A central feature of living systems is their autonomy. In this article I propose that the manner of autonomy of living systems is self-production, and that all biological phenomena are consequences of this. In particular 1 discuss reproduction, heredity and evolution, as structural phenomena that result from the structural dynamics of the cell as a first order self-producing (autopoietic) unity in the medium in which it is realized as such a unity.
In diesem Artikel zu Ehren meines Freundes und Lehrers Joaquin Luco möchte ich auf anregende Weise und in groben Zügen meine Ansichten über das Phänomen des Lernens darstellen. Natürlich ist das, was ich hier sagen werde, nicht ohne ganz bestimmte Voraussetzungen; es hat seinen Ursprung in meiner Geschichte als Biologe in Chile, wo ich Gelegenheit hatte, bei Luco zu lernen, was ich niemals in einem anderen Teil der Welt hätte lernen können. Dafür möchte ich ihm mit dieser Arbeit meinen Dank sagen.
Abstract: My intent in this essay is to reflect on the history of some biological notions such as autopoiesis, structural coupling, and cognition, that I have developed since the early 1960's as a result of my work on visual perception and the organization of the living. No doubt I shall repeat things that I have said in other publications (Maturana & Varela, 1980, 1988), and I shall present notions that once they are said appear as obvious truisms. Moreover, I shall refine or expand the meaning of such notions, or even modify them. Yet, in any case, the reader is not invited to attend to the truisms, or to what seems to be obvious, rather he or she is invited to attend to the consequences that those notions entail for the understanding of cognition as a biological process. After all, explanations or demonstrations always become self evident once they are understood and accepted, and the purpose of this essay is the expansion of understanding in all dimensions of human existence.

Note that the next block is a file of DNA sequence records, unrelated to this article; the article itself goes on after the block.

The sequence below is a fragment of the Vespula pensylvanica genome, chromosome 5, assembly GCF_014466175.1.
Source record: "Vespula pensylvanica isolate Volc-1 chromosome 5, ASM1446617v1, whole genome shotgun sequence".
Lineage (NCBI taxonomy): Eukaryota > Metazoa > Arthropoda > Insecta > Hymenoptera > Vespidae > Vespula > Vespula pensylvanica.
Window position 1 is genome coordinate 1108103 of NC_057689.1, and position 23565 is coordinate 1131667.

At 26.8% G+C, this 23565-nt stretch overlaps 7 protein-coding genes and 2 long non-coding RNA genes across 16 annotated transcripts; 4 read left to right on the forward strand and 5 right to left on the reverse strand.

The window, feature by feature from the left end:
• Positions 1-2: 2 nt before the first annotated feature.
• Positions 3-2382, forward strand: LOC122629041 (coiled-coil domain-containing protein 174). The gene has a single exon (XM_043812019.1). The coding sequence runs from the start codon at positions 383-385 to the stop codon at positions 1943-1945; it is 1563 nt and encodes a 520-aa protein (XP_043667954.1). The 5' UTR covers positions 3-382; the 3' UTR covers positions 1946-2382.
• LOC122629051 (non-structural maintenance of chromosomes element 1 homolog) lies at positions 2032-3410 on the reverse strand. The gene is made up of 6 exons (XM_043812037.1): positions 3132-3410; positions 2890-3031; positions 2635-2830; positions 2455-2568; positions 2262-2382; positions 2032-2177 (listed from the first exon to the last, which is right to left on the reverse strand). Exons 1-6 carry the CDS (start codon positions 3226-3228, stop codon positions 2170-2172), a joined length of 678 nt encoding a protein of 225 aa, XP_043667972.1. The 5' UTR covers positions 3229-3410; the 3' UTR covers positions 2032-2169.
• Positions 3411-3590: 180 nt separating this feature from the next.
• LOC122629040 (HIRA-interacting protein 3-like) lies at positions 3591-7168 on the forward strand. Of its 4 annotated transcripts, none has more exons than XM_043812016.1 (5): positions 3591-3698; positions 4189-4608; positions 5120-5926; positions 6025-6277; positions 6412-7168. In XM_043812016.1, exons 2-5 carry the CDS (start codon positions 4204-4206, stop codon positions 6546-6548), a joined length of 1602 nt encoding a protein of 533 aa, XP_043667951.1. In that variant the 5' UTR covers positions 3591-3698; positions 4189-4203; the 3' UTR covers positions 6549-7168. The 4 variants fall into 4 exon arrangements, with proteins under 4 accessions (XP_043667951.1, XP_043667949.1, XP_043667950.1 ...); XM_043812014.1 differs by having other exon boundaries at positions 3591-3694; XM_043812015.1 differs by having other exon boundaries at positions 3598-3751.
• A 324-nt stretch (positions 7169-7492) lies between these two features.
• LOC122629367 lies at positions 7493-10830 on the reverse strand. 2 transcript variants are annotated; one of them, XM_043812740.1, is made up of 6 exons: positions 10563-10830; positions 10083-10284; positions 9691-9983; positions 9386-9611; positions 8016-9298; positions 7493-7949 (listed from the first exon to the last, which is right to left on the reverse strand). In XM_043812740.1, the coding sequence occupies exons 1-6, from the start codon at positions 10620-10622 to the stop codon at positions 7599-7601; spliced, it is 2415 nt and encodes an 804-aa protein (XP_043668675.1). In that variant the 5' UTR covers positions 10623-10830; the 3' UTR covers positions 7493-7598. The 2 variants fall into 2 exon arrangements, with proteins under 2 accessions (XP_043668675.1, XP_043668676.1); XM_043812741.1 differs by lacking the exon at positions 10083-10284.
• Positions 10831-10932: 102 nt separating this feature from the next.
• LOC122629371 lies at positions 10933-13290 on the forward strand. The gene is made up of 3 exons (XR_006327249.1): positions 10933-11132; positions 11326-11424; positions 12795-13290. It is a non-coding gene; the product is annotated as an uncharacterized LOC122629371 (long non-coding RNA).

Context: In 1974, Humberto Maturana and Francisco Varela published De Máquinas y Seres Vivos. Autopoiesis: La organización de lo vivo in Santiago, Chile as a little book. A second edition of this publication was proposed in 1994, and the present document is a recent translation of Maturana’s reflections “twenty years after.” Problem: The book clearly enunciates what it means to say that living systems are molecular autopoietic systems, and this Preface reflects on the shift of understanding from earlier notions of self-referred or auto-referred systems to the concept of autopoiesis. Implications: The Preface describes the systemic quality that is human living and human sense-making. It marks what we can retrospectively see as the bridge between the explicitly biological studies of Maturana (and Varela), and the later, more anthropological and therapeutic work of Maturana with Gerda Verden-Zöller between 1989 and 1994 and, especially, with Ximena Dávila Yáñez since the year 1999. Results: The underlying understanding implicit in this document outlines in great clarity the implications of Maturana’s fundamental insights. It presents both a logical and passionately argued case for mutual respect, grounded in scientific findings in biology. The Preface is a clear vision of why Maturana’s work has been so influential for reflexivity and constructivism.
This paper summarizes some initial empirical results from a new computer model (artificial chemistry) which exhibits spontaneous emergence and persistence of autopoietic organization. the model is based on a system originally presented by Varela, Maturana, and Uribe. In carrying out this reimplementation it was found that an additional interaction (chain-based bond inhibition), not documented in the original description by Varela et al., is critical to the realization of the autopoietic phenomena. This required interaction was rediscovered only following careful examination of (unpublished) source code for an early version of the original model. The purpose of the paper is thus two-fold: firstly, to identify and discuss this previously undocumented, but essential, interaction; and secondly, to argue, on the basis of this particular case, for the importance of exploiting the emerging technologies which support publication of completely detailed software models (in addition, of course, to conventional publication of summary experimental results).
Maturana and Varela developed the concept of autopoiesis to explain the phenomena of living organisms. They went further and postulated theories concerning the nervous system and the development of cognition. These theories have radical conclusions concerning human thought, language, and social activity. This paper aims to introduce these ideas and to explore the main implications. It also discusses the application of these cognitive theories in three separate domains – computer systems design, family therapy, and the Law.